ON THE RECORD/Contested election calls out King County
The last two presidential elections have taught this nation an important lesson: do not stay up all night waiting for results. In Washington, weary voters found themselves without a new governor until the end of December. After discrepancies were discovered in King County’s results, legal challenges and recounts kept the state on the edge of its seat. Dean Logan, former state elections director and current director of the King County Records, Elections and Licensing Services Division, recently talked with American City & County about partisan pressure, media scrutiny, voter trust and much more.
Q: Why did you leave as state elections director to go to King County?
A: King County is one of the largest and most complex electoral jurisdictions in the country. As state elections director, I observed the challenges the county faced in keeping pace with growth and technology while county revenues continued to decline. When I was asked to consider taking this position, the state was preparing to implement a new primary system and beginning to respond to the mandates of the Help America Vote Act, which I had worked on at the state level.
Q: In preparing for the November election, what problems did you hope to solve?
A: My goals were to ensure that all deadlines were met and to develop a voter outreach and education effort to encourage registration and participation. Additionally, I wanted to establish a communication plan to ensure that when issues or problems occurred with the election, we were able to utilize the media and stakeholder groups to communicate about those issues and keep the public informed.
Q: What did you learn, and what changes will you make for the next election?
A: The toughest job will be to convince those who care so deeply about the process not to seek radical change. The solution is not to throw away the processes, but train people to get up to speed on new systems, ensure old mistakes are not repeated, give us the time we need to humanly process record turnouts and change state laws [to] make success possible.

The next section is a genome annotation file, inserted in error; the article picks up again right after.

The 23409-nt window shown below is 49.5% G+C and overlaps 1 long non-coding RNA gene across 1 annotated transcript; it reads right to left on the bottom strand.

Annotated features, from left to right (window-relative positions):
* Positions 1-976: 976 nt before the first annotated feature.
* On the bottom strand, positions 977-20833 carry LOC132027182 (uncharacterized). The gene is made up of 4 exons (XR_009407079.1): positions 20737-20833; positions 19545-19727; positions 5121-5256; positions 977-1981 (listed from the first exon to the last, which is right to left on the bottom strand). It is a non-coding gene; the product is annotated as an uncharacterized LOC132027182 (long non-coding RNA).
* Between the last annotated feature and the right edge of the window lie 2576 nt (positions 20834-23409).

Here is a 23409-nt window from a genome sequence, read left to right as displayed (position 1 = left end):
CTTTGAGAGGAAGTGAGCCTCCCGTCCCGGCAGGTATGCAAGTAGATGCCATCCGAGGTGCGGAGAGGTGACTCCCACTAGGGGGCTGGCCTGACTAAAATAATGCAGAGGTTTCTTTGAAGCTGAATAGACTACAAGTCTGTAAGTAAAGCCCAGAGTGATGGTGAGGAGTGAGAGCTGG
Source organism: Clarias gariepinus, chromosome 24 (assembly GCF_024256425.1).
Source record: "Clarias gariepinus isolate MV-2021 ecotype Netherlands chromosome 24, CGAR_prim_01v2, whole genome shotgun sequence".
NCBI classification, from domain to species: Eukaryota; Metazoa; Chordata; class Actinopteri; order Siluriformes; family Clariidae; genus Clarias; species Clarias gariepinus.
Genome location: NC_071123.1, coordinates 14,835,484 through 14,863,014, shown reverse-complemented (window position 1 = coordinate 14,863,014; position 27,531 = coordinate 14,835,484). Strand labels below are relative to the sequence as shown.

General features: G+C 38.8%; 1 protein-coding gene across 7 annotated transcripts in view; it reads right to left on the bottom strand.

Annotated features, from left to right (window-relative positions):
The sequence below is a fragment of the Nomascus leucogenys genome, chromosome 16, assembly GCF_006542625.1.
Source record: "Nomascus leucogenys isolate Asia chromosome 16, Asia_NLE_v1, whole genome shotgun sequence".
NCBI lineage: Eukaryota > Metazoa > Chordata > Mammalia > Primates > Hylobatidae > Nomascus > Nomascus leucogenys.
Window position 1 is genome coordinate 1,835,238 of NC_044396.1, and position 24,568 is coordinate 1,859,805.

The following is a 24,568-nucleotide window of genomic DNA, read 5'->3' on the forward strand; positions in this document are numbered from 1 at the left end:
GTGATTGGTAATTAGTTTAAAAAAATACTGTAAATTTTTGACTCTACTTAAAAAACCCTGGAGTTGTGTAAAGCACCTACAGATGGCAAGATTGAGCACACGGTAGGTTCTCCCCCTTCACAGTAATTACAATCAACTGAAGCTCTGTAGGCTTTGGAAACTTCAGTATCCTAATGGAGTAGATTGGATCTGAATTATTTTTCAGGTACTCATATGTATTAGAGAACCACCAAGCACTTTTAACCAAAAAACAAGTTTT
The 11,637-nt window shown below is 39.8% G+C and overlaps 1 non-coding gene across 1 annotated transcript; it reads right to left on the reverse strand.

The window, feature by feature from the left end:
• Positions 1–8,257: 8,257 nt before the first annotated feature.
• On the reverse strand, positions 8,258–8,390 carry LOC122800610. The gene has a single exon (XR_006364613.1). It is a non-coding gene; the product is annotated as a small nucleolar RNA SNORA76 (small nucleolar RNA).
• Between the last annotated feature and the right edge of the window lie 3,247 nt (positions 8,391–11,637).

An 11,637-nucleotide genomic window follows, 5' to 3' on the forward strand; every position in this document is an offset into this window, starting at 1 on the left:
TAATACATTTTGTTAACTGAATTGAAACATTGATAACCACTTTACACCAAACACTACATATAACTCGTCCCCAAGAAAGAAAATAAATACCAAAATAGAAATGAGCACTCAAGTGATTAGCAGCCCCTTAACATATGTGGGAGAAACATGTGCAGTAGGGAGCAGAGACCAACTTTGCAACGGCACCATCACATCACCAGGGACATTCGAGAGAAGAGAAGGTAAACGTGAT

Q: How would you respond to voters in King County, and in general, who feel that they cannot trust the election system?
A: The elections of 2000 and 2004 have demonstrated the importance and value of a single vote. Our electoral process is conducted in an open, public and transparent manner. I encourage those with questions about how the process works to come and observe the level of detail and security provided to ensure that each vote is counted.
Q: How does the partisan political environment in this nation affect your job?
A: The year has been filled with heated point/counterpoint interpretations of each step we have taken. Small mistakes were nightly news headlines. Party leaders and their attorneys counter-interpreted our laws only for the courts to confirm the legitimacy of our process. The challenge is to get beyond the emotion of who is winning and losing and deal with the truth.
Q: Are you able to separate yourself from the controversy, or do you find yourself taking some of the problems personally?
A: Sadly, the nature of our political system, especially when the stakes are high and the margin so thin, is very divisive. Much of the rhetoric has become personal, and it has been hard to stay objective and keep things in perspective. The real challenge for me professionally is seizing the opportunity to [turn] all of the scrutiny and interest into improving things for the future. If I allow it to become personal — about me — it will be difficult to do that.